Culinary Education Scholarship Information

Posted in: Financial Aid

Scholarship Directories James Beard Foundation: School-Specific Scholarships Scholarships American Culinary Federation Clark E. DeHaven Scholarship Trust Coca-Cola Scholars Foundation The International Association of Culinary Professionals Foundation Walter Reed Smith Scholarship Area-Specific Scholarships Future Culinarian of America Scholarship Foundation Institute of Food Technologists, Keystone Section Wisconsin Restaurant Association Another great resource for finding scholarships is the free scholarship search site, Fastweb.com

Financial Aid for Cooking & Culinary Arts Schools

Posted in: Financial Aid

With enough persistence you can learn to julienne a carrot, and still have perfect fingers. And with enough persistence you can find a way to finance the classes that will teach you how to do that and more. Despite the cost, there is always a way! Schools, and the people who can help pay your way through them, agree that … Read More

Get Credit for Your Education

Posted in: Financial Aid

Tax season is approaching, and with it, new opportunities to take advantage of educational tax credits passed by Congress. Tax credits usually have a greater impact than deductions because credits are more direct — you can immediately apply them to your tax liability. That is, the credit will be subtracted directly from the tax that you owe. Deductions, on the … Read More

Borrowing Smart

Posted in: Financial Aid

Here are several good tips for borrowing smart: Minimize your debt. Live like a student while you are in school so you don’t have to live like a student after you graduate. Every $100 you spend using student loan money now will cost you about $200 by the time you pay off your loans. Avoid overborrowing. Don’t borrow more for … Read More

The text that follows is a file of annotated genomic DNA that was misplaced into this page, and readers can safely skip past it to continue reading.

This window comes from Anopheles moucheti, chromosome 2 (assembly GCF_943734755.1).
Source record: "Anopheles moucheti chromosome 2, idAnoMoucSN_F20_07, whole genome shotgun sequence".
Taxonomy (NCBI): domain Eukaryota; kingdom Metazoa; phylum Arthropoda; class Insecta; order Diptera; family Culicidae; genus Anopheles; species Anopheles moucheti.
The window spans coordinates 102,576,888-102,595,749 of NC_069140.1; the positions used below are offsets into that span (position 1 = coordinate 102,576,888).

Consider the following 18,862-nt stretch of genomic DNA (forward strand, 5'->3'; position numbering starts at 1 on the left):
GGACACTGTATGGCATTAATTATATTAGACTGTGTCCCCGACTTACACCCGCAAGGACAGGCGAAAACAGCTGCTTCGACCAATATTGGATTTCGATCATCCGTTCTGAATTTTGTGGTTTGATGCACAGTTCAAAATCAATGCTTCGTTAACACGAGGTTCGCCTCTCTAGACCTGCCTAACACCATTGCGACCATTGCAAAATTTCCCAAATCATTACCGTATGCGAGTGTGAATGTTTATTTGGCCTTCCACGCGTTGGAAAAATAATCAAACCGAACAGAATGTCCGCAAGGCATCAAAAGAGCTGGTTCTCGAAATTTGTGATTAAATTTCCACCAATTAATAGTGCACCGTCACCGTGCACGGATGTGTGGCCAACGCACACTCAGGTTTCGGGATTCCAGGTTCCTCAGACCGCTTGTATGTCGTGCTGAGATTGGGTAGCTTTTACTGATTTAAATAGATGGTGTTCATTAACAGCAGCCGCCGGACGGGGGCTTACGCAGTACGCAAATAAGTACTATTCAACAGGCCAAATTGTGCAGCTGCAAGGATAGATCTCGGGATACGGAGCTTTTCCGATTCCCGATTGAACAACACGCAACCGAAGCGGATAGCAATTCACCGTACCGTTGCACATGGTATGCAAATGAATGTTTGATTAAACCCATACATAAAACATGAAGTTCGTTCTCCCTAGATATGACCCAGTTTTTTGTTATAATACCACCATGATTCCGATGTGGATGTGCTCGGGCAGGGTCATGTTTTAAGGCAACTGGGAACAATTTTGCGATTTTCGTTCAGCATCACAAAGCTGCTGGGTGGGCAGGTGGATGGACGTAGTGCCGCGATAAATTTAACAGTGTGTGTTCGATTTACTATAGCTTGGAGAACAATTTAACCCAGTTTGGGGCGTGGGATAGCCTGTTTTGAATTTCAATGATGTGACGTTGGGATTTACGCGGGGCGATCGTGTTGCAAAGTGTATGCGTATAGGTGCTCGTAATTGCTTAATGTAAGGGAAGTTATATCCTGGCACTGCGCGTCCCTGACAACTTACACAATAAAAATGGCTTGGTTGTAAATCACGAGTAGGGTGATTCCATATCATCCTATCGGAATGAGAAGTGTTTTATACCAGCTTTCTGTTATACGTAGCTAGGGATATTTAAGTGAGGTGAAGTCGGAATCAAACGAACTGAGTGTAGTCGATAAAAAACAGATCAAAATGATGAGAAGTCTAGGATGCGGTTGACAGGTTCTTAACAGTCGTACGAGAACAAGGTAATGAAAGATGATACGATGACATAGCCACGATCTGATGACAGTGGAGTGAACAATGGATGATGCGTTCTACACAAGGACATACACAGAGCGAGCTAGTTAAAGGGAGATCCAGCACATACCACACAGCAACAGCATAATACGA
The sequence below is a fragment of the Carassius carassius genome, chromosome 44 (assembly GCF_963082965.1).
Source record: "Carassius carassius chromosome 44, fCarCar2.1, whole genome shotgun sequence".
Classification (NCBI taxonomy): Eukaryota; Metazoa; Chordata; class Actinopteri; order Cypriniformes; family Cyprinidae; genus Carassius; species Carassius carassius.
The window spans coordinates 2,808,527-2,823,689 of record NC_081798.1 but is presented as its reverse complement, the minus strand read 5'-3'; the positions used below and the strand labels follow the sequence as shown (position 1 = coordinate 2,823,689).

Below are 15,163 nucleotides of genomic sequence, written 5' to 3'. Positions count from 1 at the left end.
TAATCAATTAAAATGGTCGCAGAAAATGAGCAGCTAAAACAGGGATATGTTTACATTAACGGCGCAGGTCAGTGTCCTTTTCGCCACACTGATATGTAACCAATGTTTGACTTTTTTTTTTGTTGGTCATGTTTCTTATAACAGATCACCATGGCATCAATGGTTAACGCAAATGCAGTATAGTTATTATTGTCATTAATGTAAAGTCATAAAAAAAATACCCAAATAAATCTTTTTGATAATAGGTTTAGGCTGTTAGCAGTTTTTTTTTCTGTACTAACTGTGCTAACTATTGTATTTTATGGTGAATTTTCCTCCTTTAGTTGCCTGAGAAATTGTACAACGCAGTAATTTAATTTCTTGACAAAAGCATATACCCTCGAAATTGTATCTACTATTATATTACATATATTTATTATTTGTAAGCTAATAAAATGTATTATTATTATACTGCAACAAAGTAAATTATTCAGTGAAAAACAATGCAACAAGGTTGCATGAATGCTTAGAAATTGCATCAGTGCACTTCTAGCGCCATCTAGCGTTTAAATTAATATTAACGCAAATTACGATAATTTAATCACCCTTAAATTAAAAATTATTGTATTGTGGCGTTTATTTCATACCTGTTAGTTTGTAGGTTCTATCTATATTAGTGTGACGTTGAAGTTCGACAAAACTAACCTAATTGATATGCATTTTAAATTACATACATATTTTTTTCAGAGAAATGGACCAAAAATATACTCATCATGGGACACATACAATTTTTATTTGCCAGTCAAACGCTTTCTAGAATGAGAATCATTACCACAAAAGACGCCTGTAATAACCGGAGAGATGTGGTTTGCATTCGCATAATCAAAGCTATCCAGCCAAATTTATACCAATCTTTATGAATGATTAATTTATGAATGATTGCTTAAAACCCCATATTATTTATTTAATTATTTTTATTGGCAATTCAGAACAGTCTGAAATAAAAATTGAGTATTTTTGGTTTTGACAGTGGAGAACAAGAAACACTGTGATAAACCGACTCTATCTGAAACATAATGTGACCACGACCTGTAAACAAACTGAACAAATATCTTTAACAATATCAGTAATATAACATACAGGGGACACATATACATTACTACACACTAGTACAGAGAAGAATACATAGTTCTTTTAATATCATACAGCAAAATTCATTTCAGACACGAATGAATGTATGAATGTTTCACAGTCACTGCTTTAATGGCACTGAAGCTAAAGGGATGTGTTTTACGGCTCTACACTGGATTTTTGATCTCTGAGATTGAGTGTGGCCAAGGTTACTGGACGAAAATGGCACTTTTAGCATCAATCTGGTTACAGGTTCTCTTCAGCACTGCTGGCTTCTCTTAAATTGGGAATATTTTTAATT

Employment-Based Student Aid

Posted in: Financial Aid

There are two main forms of employment-based student aid, work-study and employer tuition assistance. Federal work-study is based on financial need. It provides you the student with a part-time job, typically involving 10 to 15 hours of work per week. The earnings are not subject to FICA but are subject to federal income tax. These earnings also do not have … Read More

Federal Financial Aid

Posted in: Financial Aid

State-provided grants, loan payback programs, private loans, and scholarships can all help you pay the sometimes steep price-tag of a college education in Atlanta. Federal loans, however, are a key to many financial aid packages. The first step is to complete a Free Application for Federal Student Aid (FAFSA), and then explore your loan options. The federal education loans include … Read More

Understanding the FAFSA

Posted in: Financial Aid

There is an abundance of state aid available to students attending private and public schools. But most schools still require completion of the Free Application for Federal Student Aid (FAFSA) to help them determine how much aid is needed and how that aid should be packaged. How does it work? The FAFSA is used to calculate the Expected Family Contribution … Read More

FAFSA Checklist

Posted in: Financial Aid

It’s time to fill out the mother of all financial aid forms: the FAFSA. Don’t worry, it’s easier than you think. But before you sit down to complete the form, make sure you have all the necessary materials. You’ll need: Your Social Security card and driver’s license, and/or alien registration card if you are not a US citizen. Your income … Read More

Student Loans

Posted in: Financial Aid

There are two main types of student loans, federal and private. You should always borrow federal first, as the federal loans are cheaper, more available and have better repayment terms. The interest rates on federal loans are fixed while the interest rates on private student loans are variable. Federal loans will generally cost you less money over the term of … Read More

Education Tax Benefits

Posted in: Financial Aid

Many families overlook the education tax benefits. These are tax credits and exclusions from income that are claimed on your federal income tax return. While they don’t provide money up front, they can give you a little money back on your taxes based on amounts you paid for certain college expenses, such as tuition and fees. The Hope Scholarship Tax … Read More